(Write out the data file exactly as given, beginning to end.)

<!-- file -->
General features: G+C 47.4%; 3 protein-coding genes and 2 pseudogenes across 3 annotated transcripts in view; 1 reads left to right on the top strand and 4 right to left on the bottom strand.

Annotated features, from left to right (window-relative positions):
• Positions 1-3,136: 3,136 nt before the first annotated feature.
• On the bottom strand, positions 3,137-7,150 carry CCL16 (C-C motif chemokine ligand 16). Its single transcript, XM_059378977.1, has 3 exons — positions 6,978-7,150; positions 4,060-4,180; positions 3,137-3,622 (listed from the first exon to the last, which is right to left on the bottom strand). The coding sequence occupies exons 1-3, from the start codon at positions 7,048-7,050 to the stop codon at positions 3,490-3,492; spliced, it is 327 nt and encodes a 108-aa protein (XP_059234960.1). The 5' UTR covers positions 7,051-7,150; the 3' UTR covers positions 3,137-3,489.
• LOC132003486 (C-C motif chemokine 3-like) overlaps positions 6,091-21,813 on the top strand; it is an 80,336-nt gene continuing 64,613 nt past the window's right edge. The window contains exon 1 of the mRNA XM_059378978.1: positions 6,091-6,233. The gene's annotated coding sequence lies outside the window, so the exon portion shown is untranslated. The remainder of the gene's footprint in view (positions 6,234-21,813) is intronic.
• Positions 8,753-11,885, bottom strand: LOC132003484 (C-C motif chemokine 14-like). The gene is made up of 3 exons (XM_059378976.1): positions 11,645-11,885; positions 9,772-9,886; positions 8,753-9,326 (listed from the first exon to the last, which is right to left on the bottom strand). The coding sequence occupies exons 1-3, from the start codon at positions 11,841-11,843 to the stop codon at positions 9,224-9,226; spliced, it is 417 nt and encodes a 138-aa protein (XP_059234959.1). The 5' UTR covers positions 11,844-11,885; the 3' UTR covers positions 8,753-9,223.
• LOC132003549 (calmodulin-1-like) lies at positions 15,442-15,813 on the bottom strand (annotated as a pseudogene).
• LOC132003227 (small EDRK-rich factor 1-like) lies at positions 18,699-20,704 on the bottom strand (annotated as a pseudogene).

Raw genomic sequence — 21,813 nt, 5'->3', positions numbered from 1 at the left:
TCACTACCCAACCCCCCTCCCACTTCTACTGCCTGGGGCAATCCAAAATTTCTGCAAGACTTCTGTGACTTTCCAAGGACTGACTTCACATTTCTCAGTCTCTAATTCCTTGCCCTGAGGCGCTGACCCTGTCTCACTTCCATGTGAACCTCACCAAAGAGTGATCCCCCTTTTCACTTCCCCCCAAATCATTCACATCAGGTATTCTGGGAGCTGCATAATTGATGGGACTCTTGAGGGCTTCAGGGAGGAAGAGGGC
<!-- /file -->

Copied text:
General features: G+C 47.4%; 3 protein-coding genes and 2 pseudogenes across 3 annotated transcripts in view; 1 reads left to right on the top strand and 4 right to left on the bottom strand.

Annotated features, from left to right (window-relative positions):
• Positions 1-3,136: 3,136 nt before the first annotated feature.
• On the bottom strand, positions 3,137-7,150 carry CCL16 (C-C motif chemokine ligand 16). Its single transcript, XM_059378977.1, has 3 exons — positions 6,978-7,150; positions 4,060-4,180; positions 3,137-3,622 (listed from the first exon to the last, which is right to left on the bottom strand). The coding sequence occupies exons 1-3, from the start codon at positions 7,048-7,050 to the stop codon at positions 3,490-3,492; spliced, it is 327 nt and encodes a 108-aa protein (XP_059234960.1). The 5' UTR covers positions 7,051-7,150; the 3' UTR covers positions 3,137-3,489.
• LOC132003486 (C-C motif chemokine 3-like) overlaps positions 6,091-21,813 on the top strand; it is an 80,336-nt gene continuing 64,613 nt past the window's right edge. The window contains exon 1 of the mRNA XM_059378978.1: positions 6,091-6,233. The gene's annotated coding sequence lies outside the window, so the exon portion shown is untranslated. The remainder of the gene's footprint in view (positions 6,234-21,813) is intronic.
• Positions 8,753-11,885, bottom strand: LOC132003484 (C-C motif chemokine 14-like). The gene is made up of 3 exons (XM_059378976.1): positions 11,645-11,885; positions 9,772-9,886; positions 8,753-9,326 (listed from the first exon to the last, which is right to left on the bottom strand). The coding sequence occupies exons 1-3, from the start codon at positions 11,841-11,843 to the stop codon at positions 9,224-9,226; spliced, it is 417 nt and encodes a 138-aa protein (XP_059234959.1). The 5' UTR covers positions 11,844-11,885; the 3' UTR covers positions 8,753-9,223.
• LOC132003549 (calmodulin-1-like) lies at positions 15,442-15,813 on the bottom strand (annotated as a pseudogene).
• LOC132003227 (small EDRK-rich factor 1-like) lies at positions 18,699-20,704 on the bottom strand (annotated as a pseudogene).

Raw genomic sequence — 21,813 nt, 5'->3', positions numbered from 1 at the left:
TCACTACCCAACCCCCCTCCCACTTCTACTGCCTGGGGCAATCCAAAATTTCTGCAAGACTTCTGTGACTTTCCAAGGACTGACTTCACATTTCTCAGTCTCTAATTCCTTGCCCTGAGGCGCTGACCCTGTCTCACTTCCATGTGAACCTCACCAAAGAGTGATCCCCCTTTTCACTTCCCCCCAAATCATTCACATCAGGTATTCTGGGAGCTGCATAATTGATGGGACTCTTGAGGGCTTCAGGGAGGAAGAGGGC